Neutral Citation No. [2006] NIQB 48

Ref:    

WEAC5586

 

 

 

Judgment: approved by the Court for handing down

Delivered:

28/06/2006

(subject to editorial corrections)

 

 

 

IN THE HIGH COURT OF JUSTICE IN NORTHERN IRELAND

 

QUEEN’S BENCH DIVISION (JUDICIAL REVIEW)

 

________

 

APPLICATION BY FRIENDS OF THE EARTH FOR JUDICIAL REVIEW

 

________

 

 

WEATHERUP J

 

The application.

 

[1]        The applicant is an environmental pressure group and operates in Northern Ireland as Friends of the Earth Northern Ireland.  The respondent is the Department for Regional Development (Water Service) which has powers and duties in relation to water and sewerage services in Northern Ireland.  The Environmental and Heritage Service (EHS), an agency of the Department of the Environment, is the environmental regulator.

 

[2]        This is an application for Judicial Review of the decision of the Water Service in relation to the grant of consents or the making of agreements under Articles 17, 24 or 32 of the Water and Sewerage Services (Northern Ireland) Order 1973 for connections to the sewerage system, where the related waste water treatment is not compliant with the requirements of the Urban Waste Water Treatment Regulations (Northern Ireland) 1995. There are two broad grounds of challenge, being first the contention that under European and domestic law the Water Service has a legal obligation to refuse new connections in those areas where the sewerage system is not compliant with legal requirements, and secondly the contention that the Water Service, in deciding whether to grant consents or enter agreements for connections to the sewerage system, has failed to take into account a relevant consideration, namely whether the related waste water treatment is compliant with legal requirements. Mr Larkin QC and Mr Scoffield appeared for the applicant and Mr McCloskey QC, Professor Wyatt QC and Mr Maguire appeared for the respondent.

 

[3]        The applicant believes that the sewerage system in Northern Ireland falls very significantly below the standards required by European and domestic law, primarily because of the inadequate standards at many waste water treatment works. The applicant describes the result as being significant and harmful environment pollution and a risk to public health. Because of these concerns the applicant wrote to the Water Service on 18 May 2005 seeking an assurance that the Department, through the Water Service, would not in future grant any consents or agreements for new connections to the sewage system, where such connections and the resulting discharges would either individually or cumulatively exacerbate non-compliance with the relevant European Directive or Northern Ireland Regulations or worsen the environmental harm which the European Directive sought to avoid.  The applicant recognised that there were intermediate measures that could be undertaken by developers or property owners which would permit the grant of consents or the making of agreements in affected areas without adverse environmental effect.  By a reply dated 13 June 2005 the Water Service accepted that in some areas waste water treatment did not meet the requirements of the Northern Ireland Regulations, but disagreed with the assertion of the applicants that new connections to the sewage system would be incompatible with European or domestic law and refused to give any assurance in relation to consents or agreements for new connections to the sewage system.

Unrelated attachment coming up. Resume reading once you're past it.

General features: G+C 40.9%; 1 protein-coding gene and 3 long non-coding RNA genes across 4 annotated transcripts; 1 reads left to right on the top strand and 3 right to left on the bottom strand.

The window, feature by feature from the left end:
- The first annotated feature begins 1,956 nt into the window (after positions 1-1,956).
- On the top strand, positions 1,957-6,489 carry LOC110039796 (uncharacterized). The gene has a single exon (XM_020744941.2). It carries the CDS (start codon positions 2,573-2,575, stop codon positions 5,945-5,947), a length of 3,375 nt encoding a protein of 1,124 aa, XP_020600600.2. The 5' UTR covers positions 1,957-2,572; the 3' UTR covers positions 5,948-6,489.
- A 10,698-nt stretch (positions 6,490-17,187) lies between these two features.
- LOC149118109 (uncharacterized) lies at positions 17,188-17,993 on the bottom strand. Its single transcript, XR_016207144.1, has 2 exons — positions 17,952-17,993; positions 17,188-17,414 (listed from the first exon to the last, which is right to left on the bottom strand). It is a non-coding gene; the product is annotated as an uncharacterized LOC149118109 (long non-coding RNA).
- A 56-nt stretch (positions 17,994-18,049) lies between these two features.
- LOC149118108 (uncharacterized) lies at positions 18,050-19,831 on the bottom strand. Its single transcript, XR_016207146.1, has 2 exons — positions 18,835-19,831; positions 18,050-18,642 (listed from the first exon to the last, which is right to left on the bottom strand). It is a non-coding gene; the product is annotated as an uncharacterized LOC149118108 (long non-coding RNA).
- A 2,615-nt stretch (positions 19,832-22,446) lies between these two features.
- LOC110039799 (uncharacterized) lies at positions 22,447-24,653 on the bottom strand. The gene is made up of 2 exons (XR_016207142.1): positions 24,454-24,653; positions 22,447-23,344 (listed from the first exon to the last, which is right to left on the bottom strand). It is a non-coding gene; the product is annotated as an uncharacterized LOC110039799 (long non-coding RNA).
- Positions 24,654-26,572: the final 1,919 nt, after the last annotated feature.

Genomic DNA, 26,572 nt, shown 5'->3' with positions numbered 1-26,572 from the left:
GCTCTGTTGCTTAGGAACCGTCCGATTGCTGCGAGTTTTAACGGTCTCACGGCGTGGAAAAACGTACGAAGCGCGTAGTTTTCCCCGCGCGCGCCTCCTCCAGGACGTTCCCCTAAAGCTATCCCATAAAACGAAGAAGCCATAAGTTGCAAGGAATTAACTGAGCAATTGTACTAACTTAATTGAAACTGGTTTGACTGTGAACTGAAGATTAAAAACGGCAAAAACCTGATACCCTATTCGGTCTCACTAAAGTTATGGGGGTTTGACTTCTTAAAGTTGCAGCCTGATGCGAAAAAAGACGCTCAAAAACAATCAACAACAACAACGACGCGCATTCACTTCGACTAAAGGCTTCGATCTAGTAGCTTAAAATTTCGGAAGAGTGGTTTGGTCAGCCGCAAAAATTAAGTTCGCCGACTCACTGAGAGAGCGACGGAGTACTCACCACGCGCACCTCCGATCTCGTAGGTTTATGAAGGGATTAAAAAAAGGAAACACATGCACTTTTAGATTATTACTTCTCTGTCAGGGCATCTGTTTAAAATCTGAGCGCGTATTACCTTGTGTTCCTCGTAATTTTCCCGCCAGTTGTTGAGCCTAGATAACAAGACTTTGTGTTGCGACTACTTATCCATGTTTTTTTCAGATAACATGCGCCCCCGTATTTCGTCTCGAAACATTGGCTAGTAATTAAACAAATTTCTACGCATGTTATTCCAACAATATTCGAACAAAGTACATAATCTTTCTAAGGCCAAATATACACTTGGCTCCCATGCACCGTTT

New connections to the sewerage system.

 

[4]        The Water and Sewage Services (Northern Ireland) Order 1973, Article 3, states the duty to provide water and sewage services -

 

"(1) Subject to this order the (Department) shall –

 

(a)        Supply and distribute water;

(b)       Provide and maintain sewers for draining domestic sewage, surface water and trade effluent;

(c)        Make provision for effectually dealing with the contents of the sewers."

 

[5]        In relation to applications for consent or agreements in lieu of applications for consent Article 17 of the 1973 Order provides:

 

"(1)      Where the provision of the water or sewage service from the Department is required in respect of any premises, the owner or occupier may apply to the Department –

 

(a)        for a supply of water from the Department;

(b)       to discharge into a sewer or sewage treatment works vested in the Department domestic sewage and surface water;

(c)        for the connection of his service pipe, drain or private sewer with an existing main, sewer or sewage treatment works vested in the Department; or

(d)       for an existing main or sewer be extended or augmented in the connection of its service pipe, drain or private sewer without extended or augmented main or sewer.

 

(3)        The Department may refuse the application or grant the application unconditionally or subject to such and conditions (including conditions as to costs and charges) as it thinks fit to impose."